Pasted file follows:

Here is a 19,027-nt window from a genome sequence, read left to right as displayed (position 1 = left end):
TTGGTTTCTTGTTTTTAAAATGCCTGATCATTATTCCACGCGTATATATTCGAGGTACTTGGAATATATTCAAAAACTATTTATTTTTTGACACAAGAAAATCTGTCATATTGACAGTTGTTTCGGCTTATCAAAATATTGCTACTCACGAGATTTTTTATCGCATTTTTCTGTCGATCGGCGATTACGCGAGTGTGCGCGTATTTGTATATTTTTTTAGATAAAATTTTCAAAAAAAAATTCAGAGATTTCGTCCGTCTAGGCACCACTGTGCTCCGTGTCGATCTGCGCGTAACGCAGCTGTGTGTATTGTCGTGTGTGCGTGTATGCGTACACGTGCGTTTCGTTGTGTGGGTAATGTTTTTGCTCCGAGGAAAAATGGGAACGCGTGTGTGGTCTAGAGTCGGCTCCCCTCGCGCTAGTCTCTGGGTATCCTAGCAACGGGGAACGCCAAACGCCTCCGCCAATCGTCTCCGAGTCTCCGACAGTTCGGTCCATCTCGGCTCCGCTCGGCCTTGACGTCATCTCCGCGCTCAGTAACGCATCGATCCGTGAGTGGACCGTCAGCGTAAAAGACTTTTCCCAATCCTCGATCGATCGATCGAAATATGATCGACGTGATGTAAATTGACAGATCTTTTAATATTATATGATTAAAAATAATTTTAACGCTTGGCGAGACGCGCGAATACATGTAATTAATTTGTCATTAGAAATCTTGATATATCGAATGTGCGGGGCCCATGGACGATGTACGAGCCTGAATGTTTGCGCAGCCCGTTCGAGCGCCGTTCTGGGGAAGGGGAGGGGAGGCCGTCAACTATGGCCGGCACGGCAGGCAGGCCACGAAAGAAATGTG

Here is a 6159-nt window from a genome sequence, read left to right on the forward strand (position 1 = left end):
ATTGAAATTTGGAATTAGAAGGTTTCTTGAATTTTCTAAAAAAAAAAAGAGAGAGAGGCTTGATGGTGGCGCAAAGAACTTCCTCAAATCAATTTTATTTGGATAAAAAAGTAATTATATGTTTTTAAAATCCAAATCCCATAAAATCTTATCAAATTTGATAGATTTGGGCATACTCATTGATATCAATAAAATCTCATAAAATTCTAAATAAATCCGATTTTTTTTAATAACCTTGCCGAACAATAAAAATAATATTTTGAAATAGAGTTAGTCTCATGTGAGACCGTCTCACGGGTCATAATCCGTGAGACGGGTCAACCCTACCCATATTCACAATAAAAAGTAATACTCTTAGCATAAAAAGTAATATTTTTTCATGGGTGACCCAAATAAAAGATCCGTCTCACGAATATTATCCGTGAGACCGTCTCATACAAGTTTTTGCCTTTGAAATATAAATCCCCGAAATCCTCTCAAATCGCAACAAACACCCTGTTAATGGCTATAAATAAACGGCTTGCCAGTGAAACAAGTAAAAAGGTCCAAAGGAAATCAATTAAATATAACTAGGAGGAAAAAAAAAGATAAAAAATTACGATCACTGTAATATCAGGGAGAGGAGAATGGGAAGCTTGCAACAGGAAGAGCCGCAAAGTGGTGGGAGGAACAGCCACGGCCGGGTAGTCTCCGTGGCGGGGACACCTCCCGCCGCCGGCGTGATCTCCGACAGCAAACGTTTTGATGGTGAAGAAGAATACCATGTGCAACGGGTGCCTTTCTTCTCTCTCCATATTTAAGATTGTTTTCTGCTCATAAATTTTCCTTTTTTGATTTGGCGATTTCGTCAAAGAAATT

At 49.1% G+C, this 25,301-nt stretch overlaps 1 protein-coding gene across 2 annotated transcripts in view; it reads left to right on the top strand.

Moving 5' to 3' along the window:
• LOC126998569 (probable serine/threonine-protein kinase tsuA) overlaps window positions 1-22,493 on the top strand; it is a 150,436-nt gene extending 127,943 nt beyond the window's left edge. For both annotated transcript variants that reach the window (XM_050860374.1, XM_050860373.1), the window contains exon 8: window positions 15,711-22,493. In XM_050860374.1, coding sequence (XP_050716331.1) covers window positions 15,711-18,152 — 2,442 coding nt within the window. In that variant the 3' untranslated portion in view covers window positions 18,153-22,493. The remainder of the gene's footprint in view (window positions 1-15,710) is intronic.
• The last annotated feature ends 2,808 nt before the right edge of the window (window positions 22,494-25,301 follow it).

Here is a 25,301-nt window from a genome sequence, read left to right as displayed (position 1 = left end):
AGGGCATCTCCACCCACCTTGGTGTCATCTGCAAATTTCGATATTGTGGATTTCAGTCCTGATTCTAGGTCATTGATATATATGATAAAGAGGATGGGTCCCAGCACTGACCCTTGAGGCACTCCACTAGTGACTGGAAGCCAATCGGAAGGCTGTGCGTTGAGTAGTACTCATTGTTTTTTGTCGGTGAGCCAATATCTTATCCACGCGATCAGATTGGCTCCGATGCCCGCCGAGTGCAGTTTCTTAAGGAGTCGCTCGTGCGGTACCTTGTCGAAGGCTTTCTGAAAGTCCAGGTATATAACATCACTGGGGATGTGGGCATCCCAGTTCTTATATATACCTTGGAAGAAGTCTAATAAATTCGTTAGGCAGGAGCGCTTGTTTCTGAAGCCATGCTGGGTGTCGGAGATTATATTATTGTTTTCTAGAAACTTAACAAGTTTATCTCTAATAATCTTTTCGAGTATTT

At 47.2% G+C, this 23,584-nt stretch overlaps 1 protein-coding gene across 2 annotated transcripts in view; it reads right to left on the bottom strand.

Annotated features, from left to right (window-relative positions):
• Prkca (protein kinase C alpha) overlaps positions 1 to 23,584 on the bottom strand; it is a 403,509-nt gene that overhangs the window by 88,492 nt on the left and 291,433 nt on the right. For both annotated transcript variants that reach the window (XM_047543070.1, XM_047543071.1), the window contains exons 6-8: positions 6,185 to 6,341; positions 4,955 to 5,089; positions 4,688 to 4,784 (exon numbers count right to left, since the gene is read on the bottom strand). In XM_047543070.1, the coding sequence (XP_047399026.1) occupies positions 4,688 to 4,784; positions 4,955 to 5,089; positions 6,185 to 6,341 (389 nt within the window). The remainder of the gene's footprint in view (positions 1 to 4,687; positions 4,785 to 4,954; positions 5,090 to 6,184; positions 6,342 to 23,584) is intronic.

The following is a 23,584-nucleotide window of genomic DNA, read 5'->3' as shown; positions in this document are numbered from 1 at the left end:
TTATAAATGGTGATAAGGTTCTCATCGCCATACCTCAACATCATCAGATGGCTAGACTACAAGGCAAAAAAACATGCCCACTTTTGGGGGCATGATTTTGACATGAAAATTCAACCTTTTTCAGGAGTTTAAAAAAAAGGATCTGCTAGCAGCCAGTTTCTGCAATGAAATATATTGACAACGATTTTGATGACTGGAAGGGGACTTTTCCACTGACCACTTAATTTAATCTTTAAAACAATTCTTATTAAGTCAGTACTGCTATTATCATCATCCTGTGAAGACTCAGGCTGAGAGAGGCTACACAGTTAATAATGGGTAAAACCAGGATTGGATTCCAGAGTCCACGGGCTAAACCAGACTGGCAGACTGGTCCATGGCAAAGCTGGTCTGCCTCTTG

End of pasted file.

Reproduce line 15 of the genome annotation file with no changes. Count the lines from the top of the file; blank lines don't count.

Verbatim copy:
TTATAAATGGTGATAAGGTTCTCATCGCCATACCTCAACATCATCAGATGGCTAGACTACAAGGCAAAAAAACATGCCCACTTTTGGGGGCATGATTTTGACATGAAAATTCAACCTTTTTCAGGAGTTTAAAAAAAAGGATCTGCTAGCAGCCAGTTTCTGCAATGAAATATATTGACAACGATTTTGATGACTGGAAGGGGACTTTTCCACTGACCACTTAATTTAATCTTTAAAACAATTCTTATTAAGTCAGTACTGCTATTATCATCATCCTGTGAAGACTCAGGCTGAGAGAGGCTACACAGTTAATAATGGGTAAAACCAGGATTGGATTCCAGAGTCCACGGGCTAAACCAGACTGGCAGACTGGTCCATGGCAAAGCTGGTCTGCCTCTTG